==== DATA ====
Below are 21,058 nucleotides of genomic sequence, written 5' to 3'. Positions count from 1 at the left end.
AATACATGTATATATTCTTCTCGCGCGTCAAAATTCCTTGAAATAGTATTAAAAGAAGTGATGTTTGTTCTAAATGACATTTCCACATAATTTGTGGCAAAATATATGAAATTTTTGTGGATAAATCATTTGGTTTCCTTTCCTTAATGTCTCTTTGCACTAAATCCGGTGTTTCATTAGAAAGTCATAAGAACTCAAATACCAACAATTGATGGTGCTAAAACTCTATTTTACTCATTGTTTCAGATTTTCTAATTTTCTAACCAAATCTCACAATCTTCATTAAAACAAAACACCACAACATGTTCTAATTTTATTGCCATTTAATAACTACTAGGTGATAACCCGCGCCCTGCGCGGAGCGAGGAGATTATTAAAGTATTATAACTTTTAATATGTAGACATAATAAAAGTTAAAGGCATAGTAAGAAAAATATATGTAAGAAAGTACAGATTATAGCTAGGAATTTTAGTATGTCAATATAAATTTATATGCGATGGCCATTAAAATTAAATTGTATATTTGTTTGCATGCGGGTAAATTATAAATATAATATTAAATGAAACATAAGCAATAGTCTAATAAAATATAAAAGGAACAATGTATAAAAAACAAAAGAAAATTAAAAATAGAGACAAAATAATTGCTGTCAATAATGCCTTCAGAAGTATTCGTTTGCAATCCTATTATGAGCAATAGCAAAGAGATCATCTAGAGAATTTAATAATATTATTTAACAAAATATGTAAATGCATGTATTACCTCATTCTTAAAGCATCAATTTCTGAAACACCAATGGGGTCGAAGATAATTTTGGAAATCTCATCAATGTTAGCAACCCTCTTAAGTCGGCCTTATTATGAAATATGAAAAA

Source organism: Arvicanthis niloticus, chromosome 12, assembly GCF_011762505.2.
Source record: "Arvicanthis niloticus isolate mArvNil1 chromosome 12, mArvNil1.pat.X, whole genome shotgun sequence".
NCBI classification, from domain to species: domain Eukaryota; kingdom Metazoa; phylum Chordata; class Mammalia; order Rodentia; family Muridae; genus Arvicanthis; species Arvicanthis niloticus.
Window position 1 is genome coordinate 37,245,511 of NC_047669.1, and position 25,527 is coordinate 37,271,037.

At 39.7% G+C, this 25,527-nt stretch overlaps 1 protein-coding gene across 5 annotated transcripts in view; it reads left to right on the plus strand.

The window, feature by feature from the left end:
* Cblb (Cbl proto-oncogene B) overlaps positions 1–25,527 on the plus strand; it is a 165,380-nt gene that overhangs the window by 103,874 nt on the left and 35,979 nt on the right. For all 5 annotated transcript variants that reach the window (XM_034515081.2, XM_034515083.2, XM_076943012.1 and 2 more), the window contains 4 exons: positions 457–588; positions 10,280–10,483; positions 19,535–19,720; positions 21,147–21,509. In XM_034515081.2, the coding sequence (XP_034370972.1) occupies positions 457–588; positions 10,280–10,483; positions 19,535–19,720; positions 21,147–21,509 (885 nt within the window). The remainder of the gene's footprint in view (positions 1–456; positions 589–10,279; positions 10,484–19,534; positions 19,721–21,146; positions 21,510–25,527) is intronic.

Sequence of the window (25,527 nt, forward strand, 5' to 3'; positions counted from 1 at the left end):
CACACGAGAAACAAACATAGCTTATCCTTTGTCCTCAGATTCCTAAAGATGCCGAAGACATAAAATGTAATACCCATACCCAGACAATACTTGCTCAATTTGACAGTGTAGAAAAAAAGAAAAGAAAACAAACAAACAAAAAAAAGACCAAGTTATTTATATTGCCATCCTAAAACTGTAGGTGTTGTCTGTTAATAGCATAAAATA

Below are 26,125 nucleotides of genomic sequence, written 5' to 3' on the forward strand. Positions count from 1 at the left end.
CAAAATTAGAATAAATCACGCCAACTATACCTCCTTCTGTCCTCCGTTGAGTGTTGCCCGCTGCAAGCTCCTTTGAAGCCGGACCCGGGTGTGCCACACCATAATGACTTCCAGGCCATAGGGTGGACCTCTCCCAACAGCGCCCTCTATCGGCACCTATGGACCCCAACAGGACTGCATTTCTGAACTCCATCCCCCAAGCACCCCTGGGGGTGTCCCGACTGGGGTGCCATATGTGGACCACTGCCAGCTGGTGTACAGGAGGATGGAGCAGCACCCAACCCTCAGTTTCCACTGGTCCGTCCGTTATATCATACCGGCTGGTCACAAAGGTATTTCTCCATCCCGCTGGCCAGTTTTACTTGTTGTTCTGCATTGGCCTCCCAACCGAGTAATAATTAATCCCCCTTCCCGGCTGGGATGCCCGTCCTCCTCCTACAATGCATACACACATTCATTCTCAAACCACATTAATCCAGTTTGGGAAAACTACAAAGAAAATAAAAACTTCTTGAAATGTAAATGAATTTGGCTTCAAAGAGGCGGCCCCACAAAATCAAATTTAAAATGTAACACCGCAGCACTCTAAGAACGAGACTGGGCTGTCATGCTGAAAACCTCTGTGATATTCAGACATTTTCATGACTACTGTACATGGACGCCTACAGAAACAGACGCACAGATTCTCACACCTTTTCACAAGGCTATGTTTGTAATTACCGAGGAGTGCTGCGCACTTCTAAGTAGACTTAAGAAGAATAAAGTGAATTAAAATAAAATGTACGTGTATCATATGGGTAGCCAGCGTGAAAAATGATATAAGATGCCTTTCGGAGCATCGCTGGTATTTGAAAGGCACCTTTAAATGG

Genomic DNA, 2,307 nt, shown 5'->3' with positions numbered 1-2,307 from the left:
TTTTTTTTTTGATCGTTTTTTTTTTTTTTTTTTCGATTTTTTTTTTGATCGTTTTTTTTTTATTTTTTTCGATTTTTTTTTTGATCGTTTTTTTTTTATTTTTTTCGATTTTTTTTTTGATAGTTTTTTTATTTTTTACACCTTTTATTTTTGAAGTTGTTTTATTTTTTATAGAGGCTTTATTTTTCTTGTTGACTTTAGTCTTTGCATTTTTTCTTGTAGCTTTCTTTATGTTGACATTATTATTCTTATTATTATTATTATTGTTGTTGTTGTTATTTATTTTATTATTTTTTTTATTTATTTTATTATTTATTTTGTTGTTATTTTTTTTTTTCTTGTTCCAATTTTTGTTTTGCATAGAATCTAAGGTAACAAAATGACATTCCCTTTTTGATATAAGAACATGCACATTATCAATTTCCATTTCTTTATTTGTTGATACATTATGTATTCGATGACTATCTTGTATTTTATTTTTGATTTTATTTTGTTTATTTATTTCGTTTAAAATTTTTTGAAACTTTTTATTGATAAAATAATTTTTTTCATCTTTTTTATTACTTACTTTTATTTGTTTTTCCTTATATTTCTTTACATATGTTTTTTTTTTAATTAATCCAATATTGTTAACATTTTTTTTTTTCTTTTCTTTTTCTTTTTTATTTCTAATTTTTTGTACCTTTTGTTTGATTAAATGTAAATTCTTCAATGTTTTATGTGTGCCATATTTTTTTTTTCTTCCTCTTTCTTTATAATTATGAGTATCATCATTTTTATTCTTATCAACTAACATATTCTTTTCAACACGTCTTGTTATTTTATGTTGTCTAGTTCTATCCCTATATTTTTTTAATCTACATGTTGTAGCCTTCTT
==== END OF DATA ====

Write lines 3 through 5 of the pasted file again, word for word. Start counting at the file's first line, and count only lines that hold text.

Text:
Source organism: Arvicanthis niloticus, chromosome 12, assembly GCF_011762505.2.
Source record: "Arvicanthis niloticus isolate mArvNil1 chromosome 12, mArvNil1.pat.X, whole genome shotgun sequence".
NCBI classification, from domain to species: domain Eukaryota; kingdom Metazoa; phylum Chordata; class Mammalia; order Rodentia; family Muridae; genus Arvicanthis; species Arvicanthis niloticus.